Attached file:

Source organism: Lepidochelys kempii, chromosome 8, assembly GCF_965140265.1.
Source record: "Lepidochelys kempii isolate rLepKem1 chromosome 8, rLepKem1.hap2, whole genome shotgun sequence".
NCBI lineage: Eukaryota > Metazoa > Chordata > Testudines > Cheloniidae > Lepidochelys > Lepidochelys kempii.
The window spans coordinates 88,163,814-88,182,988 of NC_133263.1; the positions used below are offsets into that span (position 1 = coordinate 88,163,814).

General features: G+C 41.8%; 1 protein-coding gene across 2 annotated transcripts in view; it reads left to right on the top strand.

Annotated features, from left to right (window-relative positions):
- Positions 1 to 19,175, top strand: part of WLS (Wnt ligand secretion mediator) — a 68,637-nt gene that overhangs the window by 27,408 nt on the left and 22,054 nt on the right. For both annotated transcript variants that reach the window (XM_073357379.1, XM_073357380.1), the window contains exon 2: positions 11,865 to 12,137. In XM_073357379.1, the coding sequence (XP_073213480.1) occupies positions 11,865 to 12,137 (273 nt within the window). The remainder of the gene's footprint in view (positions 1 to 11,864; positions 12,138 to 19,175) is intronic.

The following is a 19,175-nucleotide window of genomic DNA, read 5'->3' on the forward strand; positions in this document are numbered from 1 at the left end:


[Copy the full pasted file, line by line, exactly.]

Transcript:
Source organism: Lepidochelys kempii, chromosome 8, assembly GCF_965140265.1.
Source record: "Lepidochelys kempii isolate rLepKem1 chromosome 8, rLepKem1.hap2, whole genome shotgun sequence".
NCBI lineage: Eukaryota > Metazoa > Chordata > Testudines > Cheloniidae > Lepidochelys > Lepidochelys kempii.
The window spans coordinates 88,163,814-88,182,988 of NC_133263.1; the positions used below are offsets into that span (position 1 = coordinate 88,163,814).

General features: G+C 41.8%; 1 protein-coding gene across 2 annotated transcripts in view; it reads left to right on the top strand.

Annotated features, from left to right (window-relative positions):
- Positions 1 to 19,175, top strand: part of WLS (Wnt ligand secretion mediator) — a 68,637-nt gene that overhangs the window by 27,408 nt on the left and 22,054 nt on the right. For both annotated transcript variants that reach the window (XM_073357379.1, XM_073357380.1), the window contains exon 2: positions 11,865 to 12,137. In XM_073357379.1, the coding sequence (XP_073213480.1) occupies positions 11,865 to 12,137 (273 nt within the window). The remainder of the gene's footprint in view (positions 1 to 11,864; positions 12,138 to 19,175) is intronic.

The following is a 19,175-nucleotide window of genomic DNA, read 5'->3' on the forward strand; positions in this document are numbered from 1 at the left end: